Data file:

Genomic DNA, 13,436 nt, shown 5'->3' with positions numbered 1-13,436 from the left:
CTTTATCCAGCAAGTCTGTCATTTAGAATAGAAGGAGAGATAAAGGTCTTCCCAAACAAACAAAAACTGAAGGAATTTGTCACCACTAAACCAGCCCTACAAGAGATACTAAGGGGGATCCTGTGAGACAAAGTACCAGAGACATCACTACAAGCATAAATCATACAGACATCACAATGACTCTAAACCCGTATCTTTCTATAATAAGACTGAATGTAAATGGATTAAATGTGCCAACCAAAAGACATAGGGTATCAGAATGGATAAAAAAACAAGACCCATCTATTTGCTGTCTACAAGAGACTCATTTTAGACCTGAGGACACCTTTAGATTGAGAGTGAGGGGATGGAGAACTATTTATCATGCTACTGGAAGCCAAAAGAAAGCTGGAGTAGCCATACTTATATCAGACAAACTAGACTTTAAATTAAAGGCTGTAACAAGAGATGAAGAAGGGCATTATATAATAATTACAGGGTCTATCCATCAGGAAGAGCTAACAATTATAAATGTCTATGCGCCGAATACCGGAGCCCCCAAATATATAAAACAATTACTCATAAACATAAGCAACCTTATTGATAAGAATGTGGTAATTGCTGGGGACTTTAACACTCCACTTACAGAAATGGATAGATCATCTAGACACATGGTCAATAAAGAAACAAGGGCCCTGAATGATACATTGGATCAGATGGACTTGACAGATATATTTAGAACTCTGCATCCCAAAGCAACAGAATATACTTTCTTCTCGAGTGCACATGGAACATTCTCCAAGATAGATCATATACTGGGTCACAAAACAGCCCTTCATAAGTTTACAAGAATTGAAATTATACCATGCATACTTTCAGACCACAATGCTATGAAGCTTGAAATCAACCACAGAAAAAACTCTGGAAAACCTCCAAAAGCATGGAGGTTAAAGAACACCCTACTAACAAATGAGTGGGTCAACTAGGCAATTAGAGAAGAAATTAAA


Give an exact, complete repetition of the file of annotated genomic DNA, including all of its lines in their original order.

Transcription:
Genomic DNA, 13,436 nt, shown 5'->3' with positions numbered 1-13,436 from the left:
CTTTATCCAGCAAGTCTGTCATTTAGAATAGAAGGAGAGATAAAGGTCTTCCCAAACAAACAAAAACTGAAGGAATTTGTCACCACTAAACCAGCCCTACAAGAGATACTAAGGGGGATCCTGTGAGACAAAGTACCAGAGACATCACTACAAGCATAAATCATACAGACATCACAATGACTCTAAACCCGTATCTTTCTATAATAAGACTGAATGTAAATGGATTAAATGTGCCAACCAAAAGACATAGGGTATCAGAATGGATAAAAAAACAAGACCCATCTATTTGCTGTCTACAAGAGACTCATTTTAGACCTGAGGACACCTTTAGATTGAGAGTGAGGGGATGGAGAACTATTTATCATGCTACTGGAAGCCAAAAGAAAGCTGGAGTAGCCATACTTATATCAGACAAACTAGACTTTAAATTAAAGGCTGTAACAAGAGATGAAGAAGGGCATTATATAATAATTACAGGGTCTATCCATCAGGAAGAGCTAACAATTATAAATGTCTATGCGCCGAATACCGGAGCCCCCAAATATATAAAACAATTACTCATAAACATAAGCAACCTTATTGATAAGAATGTGGTAATTGCTGGGGACTTTAACACTCCACTTACAGAAATGGATAGATCATCTAGACACATGGTCAATAAAGAAACAAGGGCCCTGAATGATACATTGGATCAGATGGACTTGACAGATATATTTAGAACTCTGCATCCCAAAGCAACAGAATATACTTTCTTCTCGAGTGCACATGGAACATTCTCCAAGATAGATCATATACTGGGTCACAAAACAGCCCTTCATAAGTTTACAAGAATTGAAATTATACCATGCATACTTTCAGACCACAATGCTATGAAGCTTGAAATCAACCACAGAAAAAACTCTGGAAAACCTCCAAAAGCATGGAGGTTAAAGAACACCCTACTAACAAATGAGTGGGTCAACTAGGCAATTAGAGAAGAAATTAAA